RAND’s Evaluation of the New Leaders Program
New Leaders is dedicated to promoting student achievement by developing outstanding school leaders to serve in urban schools. In support of this objective, New Leaders developed a model, or “theory of action,” of the relationship between effective school leadership and improved student achievement. It then designed and implemented a program based on that model to recruit, train, and support school leaders. The New Leaders organization has partnered with a number of major urban school districts and CMOs to recruit, select, and train principals to serve in high-needs schools. These partners are located in nine different states and in Washington, D.C. New Leaders principals have been placed in a wide range of schools throughout the partner districts, with both traditional and atypical grade-level configurations. New Leaders principals have been placed in charter schools, traditional district schools, start-up schools, turnaround schools, and schools with a special focus.1 RAND Education is conducting a multiyear formative and summative evaluation of the New Leaders program, its theory of action, and its implementation. This evaluation is sponsored by New Leaders.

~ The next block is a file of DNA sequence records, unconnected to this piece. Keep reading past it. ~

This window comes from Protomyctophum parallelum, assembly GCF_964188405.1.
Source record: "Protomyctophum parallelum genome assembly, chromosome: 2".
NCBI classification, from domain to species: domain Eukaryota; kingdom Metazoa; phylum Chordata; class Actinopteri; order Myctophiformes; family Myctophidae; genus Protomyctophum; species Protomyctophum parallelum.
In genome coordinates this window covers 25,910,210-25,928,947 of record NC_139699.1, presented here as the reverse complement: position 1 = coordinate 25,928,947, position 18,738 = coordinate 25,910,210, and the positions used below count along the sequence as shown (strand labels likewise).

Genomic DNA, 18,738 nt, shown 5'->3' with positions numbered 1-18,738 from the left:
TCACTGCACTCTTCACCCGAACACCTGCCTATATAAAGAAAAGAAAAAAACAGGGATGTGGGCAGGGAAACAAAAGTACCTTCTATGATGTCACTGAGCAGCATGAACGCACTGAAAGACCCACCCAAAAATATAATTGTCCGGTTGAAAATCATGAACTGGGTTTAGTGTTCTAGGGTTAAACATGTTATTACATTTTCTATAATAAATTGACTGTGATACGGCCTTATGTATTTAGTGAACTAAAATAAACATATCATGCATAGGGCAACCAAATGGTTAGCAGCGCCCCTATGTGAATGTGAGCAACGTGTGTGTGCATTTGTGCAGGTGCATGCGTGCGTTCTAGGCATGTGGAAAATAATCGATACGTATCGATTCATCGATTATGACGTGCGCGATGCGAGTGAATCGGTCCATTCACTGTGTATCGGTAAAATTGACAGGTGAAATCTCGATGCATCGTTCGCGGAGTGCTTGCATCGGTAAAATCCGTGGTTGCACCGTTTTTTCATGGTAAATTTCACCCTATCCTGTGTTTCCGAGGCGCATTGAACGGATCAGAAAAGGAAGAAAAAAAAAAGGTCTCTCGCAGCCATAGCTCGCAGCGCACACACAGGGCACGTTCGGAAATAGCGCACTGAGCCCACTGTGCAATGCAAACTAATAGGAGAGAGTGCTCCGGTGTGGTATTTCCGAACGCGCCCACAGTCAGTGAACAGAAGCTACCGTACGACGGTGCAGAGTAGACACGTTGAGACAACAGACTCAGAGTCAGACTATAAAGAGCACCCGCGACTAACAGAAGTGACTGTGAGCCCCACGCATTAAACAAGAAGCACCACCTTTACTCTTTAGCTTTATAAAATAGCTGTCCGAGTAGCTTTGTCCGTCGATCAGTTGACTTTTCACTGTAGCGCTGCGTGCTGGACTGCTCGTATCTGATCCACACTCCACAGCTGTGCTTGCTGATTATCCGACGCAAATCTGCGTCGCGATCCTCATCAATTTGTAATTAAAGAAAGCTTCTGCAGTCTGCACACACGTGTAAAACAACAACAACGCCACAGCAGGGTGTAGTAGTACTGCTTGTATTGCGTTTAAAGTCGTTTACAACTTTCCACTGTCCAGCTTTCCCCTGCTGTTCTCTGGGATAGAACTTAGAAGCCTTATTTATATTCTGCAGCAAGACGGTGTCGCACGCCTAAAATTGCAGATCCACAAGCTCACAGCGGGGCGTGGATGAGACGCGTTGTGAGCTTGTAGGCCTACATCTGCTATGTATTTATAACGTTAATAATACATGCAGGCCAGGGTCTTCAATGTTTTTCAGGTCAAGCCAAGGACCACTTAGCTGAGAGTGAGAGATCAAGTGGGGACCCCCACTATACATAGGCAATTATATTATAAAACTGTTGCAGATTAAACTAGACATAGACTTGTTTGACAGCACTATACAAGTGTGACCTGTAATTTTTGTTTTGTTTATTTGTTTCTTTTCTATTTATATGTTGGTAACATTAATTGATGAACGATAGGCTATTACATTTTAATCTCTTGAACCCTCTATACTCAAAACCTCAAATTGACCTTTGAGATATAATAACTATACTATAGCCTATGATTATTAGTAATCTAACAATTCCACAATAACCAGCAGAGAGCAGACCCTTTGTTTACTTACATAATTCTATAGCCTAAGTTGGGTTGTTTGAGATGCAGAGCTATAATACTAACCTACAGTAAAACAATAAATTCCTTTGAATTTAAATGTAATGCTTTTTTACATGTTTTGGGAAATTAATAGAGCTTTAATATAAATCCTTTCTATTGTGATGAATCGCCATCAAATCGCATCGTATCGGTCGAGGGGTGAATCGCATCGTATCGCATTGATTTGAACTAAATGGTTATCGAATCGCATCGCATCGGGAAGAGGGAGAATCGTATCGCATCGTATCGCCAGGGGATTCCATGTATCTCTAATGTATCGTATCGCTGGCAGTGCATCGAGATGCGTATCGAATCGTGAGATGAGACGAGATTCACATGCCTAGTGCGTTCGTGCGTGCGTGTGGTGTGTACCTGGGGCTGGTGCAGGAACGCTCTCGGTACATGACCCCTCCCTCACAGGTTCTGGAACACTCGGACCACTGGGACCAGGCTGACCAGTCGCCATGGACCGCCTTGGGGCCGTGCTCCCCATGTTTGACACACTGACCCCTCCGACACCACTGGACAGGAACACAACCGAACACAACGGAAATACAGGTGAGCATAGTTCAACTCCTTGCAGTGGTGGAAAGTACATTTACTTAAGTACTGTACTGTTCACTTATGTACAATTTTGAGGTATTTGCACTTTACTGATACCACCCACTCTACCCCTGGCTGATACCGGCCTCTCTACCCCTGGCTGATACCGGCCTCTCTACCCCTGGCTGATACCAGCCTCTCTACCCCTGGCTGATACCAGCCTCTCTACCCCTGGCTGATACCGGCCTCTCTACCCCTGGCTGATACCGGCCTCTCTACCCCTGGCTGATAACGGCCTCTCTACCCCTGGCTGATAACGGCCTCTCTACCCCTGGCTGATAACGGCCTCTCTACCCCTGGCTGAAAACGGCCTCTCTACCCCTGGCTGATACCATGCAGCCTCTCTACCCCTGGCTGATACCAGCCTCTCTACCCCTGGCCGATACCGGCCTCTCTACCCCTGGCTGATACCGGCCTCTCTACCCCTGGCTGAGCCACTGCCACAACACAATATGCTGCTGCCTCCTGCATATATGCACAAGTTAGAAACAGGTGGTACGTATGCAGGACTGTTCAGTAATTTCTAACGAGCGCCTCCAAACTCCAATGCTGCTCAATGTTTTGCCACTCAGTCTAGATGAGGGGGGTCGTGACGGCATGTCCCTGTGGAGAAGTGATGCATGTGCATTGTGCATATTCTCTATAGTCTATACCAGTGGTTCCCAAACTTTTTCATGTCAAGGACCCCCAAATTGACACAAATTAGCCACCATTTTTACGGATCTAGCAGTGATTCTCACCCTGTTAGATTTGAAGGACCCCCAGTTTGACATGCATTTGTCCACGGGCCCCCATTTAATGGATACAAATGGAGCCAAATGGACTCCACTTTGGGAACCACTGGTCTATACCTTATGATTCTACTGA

Our evaluation incorporates an annual student outcome analysis that uses student-level data in tandem with information about principals and schools to produce estimates of the program’s effect on student outcomes (Martorell et al., 2010). The most recent analysis (the fifth conducted to date), completed in August 2011, incorporates data from seven school districts through school year 2009-20102. RAND plans to conduct additional analyses in 2012 and 2013 of data from school years 2010-2011 and 2011–2012, respectively.
To estimate the program’s effect on student outcomes, we used several modeling approaches and controlled for various student-level and school-level characteristics that may affect outcomes.3 We examined the program’s effect on standardized test scores in mathematics and reading in all districts and on a variety of other student outcomes, including attendance,
1 For more information on the New Leaders program, please see their website at http://www.newleaders.org/.
2 The 2010—2011 school year data were not available at the time of analysis, as there is often a delay of a year or more in receiving test score data from districts and CMOs. Additionally, the span of data available varies by district; some districts provide historical data going back to school year 2001—2002. Others provide fewer school years of data, depending on the year the New Leaders program began in that district.
3 We estimated fixed effects, random effects, and first-difference models.